"Routines. They are great for having structure and comfort and making sense of a crazy world with endless possibilities. But do they hold us back when we become slaves to our routines? I love running as motivation to stay fit and setting goals and challenges for myself. I love running 100s for the adventure -- so much happens in those days. But, is this routine of being on the lottery treadmill really holding me back from doing other things (not just running related things either)? It is particularly hard for me because I got my day in the sun. With odds at about 1-5%, the fact that I got to run WS or HR at all is pretty cool (and, I nailed it too!). What to do? That's question I am trying to answer in the next 3 weeks. It is a back and forth tussle..."
While I absolutely love ultra running and mountain running, it takes a big toll. I've spent more than 450 hours training in 2015 and that doesn't count any recovery work, cross training, or commute time to and from trails. It is undoubtedly a huge aspect of my life. There is a constant tug when I weigh that against family time, particularly in years like 2015 where I raced in May and October (November, really) causing me to train nearly all year long. Being "in training" for nine months out of the year is mentally taxing and unfair to my family. I run pretty much year round, but training is different -- it implies a sense of priority over other things and requires a high-level of discipline and sacrifice.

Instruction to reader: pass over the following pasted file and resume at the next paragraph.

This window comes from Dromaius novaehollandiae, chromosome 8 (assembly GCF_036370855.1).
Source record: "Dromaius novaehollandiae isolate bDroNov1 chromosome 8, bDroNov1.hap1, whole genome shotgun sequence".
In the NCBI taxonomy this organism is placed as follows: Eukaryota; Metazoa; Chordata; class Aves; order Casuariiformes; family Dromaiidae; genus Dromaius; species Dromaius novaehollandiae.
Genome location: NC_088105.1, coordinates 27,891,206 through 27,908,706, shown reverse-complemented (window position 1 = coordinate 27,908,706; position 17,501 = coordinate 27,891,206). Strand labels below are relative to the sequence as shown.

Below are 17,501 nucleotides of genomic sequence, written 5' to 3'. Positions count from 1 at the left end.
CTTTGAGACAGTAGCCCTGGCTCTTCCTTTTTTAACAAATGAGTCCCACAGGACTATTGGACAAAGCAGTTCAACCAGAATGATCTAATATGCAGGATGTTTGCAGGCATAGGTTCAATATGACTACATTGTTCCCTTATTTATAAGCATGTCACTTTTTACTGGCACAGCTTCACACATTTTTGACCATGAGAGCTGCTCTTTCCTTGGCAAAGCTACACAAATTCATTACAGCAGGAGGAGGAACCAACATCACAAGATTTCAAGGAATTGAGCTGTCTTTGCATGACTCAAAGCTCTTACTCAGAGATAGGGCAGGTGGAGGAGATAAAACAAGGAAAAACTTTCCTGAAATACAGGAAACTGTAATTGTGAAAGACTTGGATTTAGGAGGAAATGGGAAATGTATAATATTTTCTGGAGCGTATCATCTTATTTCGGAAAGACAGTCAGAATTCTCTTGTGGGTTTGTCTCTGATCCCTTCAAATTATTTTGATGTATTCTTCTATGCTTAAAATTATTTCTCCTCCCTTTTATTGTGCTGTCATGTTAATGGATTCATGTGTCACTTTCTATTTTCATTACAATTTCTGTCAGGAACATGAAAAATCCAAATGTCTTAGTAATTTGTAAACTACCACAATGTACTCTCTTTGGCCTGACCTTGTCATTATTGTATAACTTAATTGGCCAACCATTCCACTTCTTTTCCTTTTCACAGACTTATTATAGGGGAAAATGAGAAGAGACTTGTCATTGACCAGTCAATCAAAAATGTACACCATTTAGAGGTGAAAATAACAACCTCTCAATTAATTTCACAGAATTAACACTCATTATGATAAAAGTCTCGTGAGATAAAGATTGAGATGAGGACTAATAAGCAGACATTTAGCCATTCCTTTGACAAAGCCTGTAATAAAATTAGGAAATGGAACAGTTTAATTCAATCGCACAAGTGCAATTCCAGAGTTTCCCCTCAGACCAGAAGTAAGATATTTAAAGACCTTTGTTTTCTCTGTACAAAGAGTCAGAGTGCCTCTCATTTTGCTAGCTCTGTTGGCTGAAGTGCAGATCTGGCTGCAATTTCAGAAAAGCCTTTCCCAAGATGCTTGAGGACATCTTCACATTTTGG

Where am I going with this all this babble? Well, the first thing is that I need to mix up the routine. It has been 8,000 miles and 850K of vertical gain (161 vertical miles!!!) since I last properly trained for a marathon. I am overdue. The effort to train for a marathon is hard, but it isn't as time consuming as an ultramarathon. And, I think maybe it will help me rebalance my body from the constant sub-MAF efforts and granny-gears over the past three season. I have been pretty fortunate to not suffer injuries in the past two years, but I still feel like mixing it up is a good thing for me. And, it takes pressure off to hit trails in Winter. I enjoy a bit of Winter trail running, but not when I am prepping for a hundred miler in rain, snow and mud (like I did most of this past Winter/Spring). Trail running really gets fun about May, conveniently when I'll be finishing up with the Colorado Marathon. That is where this was going, by the way, I'll be running the Colorado Marathon in May with hopes of qualifying for the Boston Marathon. While I get a few extra minutes since I'll be forty for Boston 2017, 3:15 is still a stout standard. I have beaten that standard, but it will have been four years ago by the time I try again.
The million dollar question is what to do after May? The first thing I know for sure is that I need to find a little more balance through the summer months. It is looking like I'll do a September hundred miler (either Bear or Run Rabbit Run), mostly just to keep myself lottery eligible for years to come. As hard as it will be for me, the primary goal will be to do the minimum amount of training I can do to be effectively trained for the event and finish. I don't plan to PR or even "race". Rather, I'd like to do the best I can to enjoy the experience (is that possible?!) and keep a consistent effort, maybe learn a few more things. That is a psychologically dangerous approach to a race, but I think I have enough experience now to navigate those traps.
Well, that's enough dribble for now. Here's to the last few weeks of 2015 and an amazing 2016!